By Dorothy Dobbie
In 1870, when Manitoba joined Confederation, it was with a sense of hope and possibility that drew people from all over the world. The sky was the limit – no project was too big, no effort beyond us. The future was bright and shining with hope. We were possibilitarians!
In 1873, when the City of Winnipeg was incorporated, we were still fifteen years away from the completion of the railway, yet construction was already ceaseless. We simply used the rivers to bring in materials until the Countess of Dufferin, the first train locomotive, reached the city in 1877. When the final link was closed in the rail line from eastern Canada in 1881, the floodgates opened to immigration. Growth accelerated to a feverish pitch.
Towns sprang up all over the prairie and grain poured from the rich, virgin soil. Mines opened, drawing the population north. The rail link to Hudson Bay gave us access to the oceans of the world. Visionaries saw nothing but a brilliant future for this mid-Canada province; the keystone province, they called it.
This optimism and can-do attitude made amazing things happen. Our people were strong, resilient and ingenious. We made the things we couldn’t easily import – from pianos to parts for foreign-made printing presses to paper to farm machinery. We invented things to make life better for every day living. We built factories that produced candy and cookies, clothing and furniture, airplanes and rockets, boats and bridges, cement and concrete – there was nothing we couldn’t do.
Then began the slow decline, when instead of focussing on the possibilities and how we could grow enterprise and develop wealth, a few envious types began to covet the possessions of their more industrious neighbours. They proclaimed their entitlements and taught our children that those around them owed them a living. Gradually, the culture of rights and entitlements became the mantra of the day, then the decades.
This attitude even coloured how “conservative” governments operated so that even when they were in power, little was done to truly stimulate the energy and optimism that built the city and the province. Even business people were affected, some stating that “government” should do more, as if government were a thing outside the people instead of borne of its citizens.
Being a possibilitarian
The excesses of the past are coming back to haunt us. We are in trouble. Debt is eating away at our prosperity. We can no longer afford to live off our neighbours through the agency of “government”.
Now it’s time for a re-charge. We need to focus on creating wealth and prosperity. We need to become possibilitarians once again.
Let’s start by learning to dream. What can we do to open up the world of possibility? Recently, Premier Pallister did that by vowing to court Amazon to make Manitoba its second North American headquarters! Wow! How can we help?
- Say yes when asked if we can do things.
- Stop seeing bureaucratically-created rules and regulations as being insurmountable roadblocks.
- Start seeing how we can remove roadblocks and open up opportunity. We made the rules. We can unmake them.
- Learn who Jeff Bezos of Amazon really is and what moves him – then play our cards with all our might, creatively, energetically and with good humour. (There are local people who know him — use them!)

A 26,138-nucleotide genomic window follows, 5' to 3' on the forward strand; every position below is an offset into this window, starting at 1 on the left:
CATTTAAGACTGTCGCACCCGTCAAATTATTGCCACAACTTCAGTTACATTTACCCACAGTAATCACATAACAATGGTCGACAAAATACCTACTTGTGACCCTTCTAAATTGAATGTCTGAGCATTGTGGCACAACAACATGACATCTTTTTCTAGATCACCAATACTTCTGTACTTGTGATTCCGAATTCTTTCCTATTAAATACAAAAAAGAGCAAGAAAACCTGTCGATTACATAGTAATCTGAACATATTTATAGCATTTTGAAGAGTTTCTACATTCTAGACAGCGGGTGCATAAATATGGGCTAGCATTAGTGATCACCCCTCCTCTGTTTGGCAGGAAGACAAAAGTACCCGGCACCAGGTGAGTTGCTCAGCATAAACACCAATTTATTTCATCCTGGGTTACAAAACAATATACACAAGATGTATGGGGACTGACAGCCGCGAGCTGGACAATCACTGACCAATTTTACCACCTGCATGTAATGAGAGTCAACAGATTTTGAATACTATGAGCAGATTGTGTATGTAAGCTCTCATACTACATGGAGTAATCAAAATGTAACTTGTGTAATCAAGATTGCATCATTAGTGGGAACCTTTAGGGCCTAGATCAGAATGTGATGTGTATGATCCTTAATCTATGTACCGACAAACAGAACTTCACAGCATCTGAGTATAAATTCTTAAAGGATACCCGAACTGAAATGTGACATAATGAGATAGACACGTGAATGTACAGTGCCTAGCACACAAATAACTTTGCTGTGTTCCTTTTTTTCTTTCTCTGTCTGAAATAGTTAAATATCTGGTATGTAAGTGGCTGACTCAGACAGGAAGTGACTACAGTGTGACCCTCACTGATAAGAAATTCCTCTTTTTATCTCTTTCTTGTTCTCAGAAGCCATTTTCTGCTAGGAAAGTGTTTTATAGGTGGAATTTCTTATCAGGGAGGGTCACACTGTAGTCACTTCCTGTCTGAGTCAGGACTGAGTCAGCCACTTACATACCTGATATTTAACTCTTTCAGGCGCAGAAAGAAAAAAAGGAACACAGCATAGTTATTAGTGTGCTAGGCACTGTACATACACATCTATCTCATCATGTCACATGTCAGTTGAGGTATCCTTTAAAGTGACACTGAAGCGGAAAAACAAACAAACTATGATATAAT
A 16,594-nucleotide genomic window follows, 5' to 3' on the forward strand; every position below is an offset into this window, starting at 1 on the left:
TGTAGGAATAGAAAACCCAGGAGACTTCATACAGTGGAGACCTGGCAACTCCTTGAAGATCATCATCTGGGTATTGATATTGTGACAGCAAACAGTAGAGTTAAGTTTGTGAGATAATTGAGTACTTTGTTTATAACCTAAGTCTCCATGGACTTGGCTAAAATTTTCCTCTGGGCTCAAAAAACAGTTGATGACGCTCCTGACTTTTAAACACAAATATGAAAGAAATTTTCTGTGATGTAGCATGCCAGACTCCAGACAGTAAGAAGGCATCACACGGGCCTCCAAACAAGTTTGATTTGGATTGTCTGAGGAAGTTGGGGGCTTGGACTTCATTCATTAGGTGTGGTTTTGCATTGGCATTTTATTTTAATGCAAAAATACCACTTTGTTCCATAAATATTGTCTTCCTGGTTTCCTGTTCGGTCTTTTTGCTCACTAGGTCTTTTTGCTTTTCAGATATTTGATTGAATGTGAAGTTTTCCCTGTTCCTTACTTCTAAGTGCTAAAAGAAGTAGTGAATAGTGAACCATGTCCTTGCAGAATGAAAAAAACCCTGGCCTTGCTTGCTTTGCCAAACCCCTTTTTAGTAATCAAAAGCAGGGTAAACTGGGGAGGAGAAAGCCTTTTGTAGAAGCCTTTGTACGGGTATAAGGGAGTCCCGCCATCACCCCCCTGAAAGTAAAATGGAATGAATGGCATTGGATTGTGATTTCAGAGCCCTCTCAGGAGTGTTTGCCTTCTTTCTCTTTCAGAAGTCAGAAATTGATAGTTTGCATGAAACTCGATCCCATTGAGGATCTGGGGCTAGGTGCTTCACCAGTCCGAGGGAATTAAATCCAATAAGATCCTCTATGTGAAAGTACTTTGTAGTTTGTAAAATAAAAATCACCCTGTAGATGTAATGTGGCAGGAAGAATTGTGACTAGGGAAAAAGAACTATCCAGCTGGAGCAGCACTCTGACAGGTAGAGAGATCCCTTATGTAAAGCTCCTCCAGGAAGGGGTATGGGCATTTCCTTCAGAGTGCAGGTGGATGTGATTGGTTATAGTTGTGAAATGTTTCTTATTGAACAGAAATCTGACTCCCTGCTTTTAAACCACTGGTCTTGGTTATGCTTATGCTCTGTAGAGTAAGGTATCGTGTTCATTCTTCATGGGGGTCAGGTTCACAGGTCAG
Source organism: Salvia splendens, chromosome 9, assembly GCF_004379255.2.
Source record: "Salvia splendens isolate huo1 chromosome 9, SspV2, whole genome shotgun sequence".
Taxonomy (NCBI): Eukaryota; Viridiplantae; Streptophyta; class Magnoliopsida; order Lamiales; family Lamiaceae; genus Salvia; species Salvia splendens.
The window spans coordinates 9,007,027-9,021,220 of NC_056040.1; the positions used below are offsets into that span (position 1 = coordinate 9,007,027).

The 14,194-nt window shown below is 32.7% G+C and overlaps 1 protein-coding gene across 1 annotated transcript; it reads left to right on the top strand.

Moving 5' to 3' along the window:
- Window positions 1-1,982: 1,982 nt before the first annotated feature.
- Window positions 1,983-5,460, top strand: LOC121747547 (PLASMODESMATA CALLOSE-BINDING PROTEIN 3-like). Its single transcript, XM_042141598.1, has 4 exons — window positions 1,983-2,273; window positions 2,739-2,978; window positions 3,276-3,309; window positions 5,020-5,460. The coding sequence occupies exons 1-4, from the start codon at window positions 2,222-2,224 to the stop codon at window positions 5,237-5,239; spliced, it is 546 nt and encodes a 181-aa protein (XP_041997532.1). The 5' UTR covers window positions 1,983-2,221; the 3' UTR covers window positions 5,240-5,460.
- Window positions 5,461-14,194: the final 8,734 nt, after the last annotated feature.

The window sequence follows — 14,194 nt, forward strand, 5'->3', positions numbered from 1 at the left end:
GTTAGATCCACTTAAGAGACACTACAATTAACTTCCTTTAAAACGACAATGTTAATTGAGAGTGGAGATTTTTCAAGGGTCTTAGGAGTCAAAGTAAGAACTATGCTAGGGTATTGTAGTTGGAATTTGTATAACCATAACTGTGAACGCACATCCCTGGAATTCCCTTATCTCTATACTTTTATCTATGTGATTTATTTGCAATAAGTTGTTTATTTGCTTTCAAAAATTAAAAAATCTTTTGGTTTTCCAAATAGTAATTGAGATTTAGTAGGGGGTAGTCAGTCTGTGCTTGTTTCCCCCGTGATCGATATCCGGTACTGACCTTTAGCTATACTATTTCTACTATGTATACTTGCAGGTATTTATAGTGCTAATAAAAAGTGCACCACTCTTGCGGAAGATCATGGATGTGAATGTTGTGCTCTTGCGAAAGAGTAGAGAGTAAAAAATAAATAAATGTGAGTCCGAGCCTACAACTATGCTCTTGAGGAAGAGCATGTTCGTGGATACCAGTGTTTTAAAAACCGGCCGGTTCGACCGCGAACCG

Amazon is just one potential opportunity. We will be one among many jurisdictions trying to get them, but there are so many more prospects. All we have to do is dream them, then follow up with creative energy and vigour!
Here are 10 ideas to get you started thinking out of the box:
- Reach out, reach out, reach out to advise the world that Manitoba is once again open for business! Enlist our loyal Manitoba entrepreneurial players to make this effective. (Tourism Manitoba cannot do this, nor can other bureaucrats, consultants or accounting firms.)
- Embrace the Regional Centers concept of PMCR – the Capital/Metro Region — which wants to reduce red tape, eliminate conflicts between neighbouring municipalities and co-operate to make business bigger and better.
- Revisit and revise the rules inhibiting indigenous enterprise in rural Manitoba. Help them learn to exploit their own advantages.
- Open up immigrant investment opportunities to bring in both new wealth and new ideas.
- Remove the barricades at Portage and Main to symbolize our go-ahead attitude.
- Revisit the prospect of removing the rail lines from the city and using that land to build a bigger tax base to the benefit of all.
- Heat the main thoroughfares in Winnipeg, Brandon, Selkirk, Steinbach to reduce the cost of snow removal, the freeze thaw cycle and the damage done to the streets from plow and frost heave. Use this experience to create a world knowledge centre for how to create livable winter cities.
- Reclaim our sister-city relationship with Chengdu, China and explore new trade concepts in one of the world’s fastest growing economies.
- Develop the International Peace Garden Conflict Resolution Centre to take advantage of this natural asset to complement the Canadian Museum for Human Rights and all the other local peace initiatives.
- Explore new power initiatives. Can we exploit the emerging electrical vehicle charging centre market in North America? Can we sell lithium to the world that wants to build power storage batteries? Create a business environment that makes it worthwhile for resource developers to invest in Manitoba.
Got you thinking? Send us your bold ideas and we will publish them.
Remember, we are Manitoba Possibilitarians!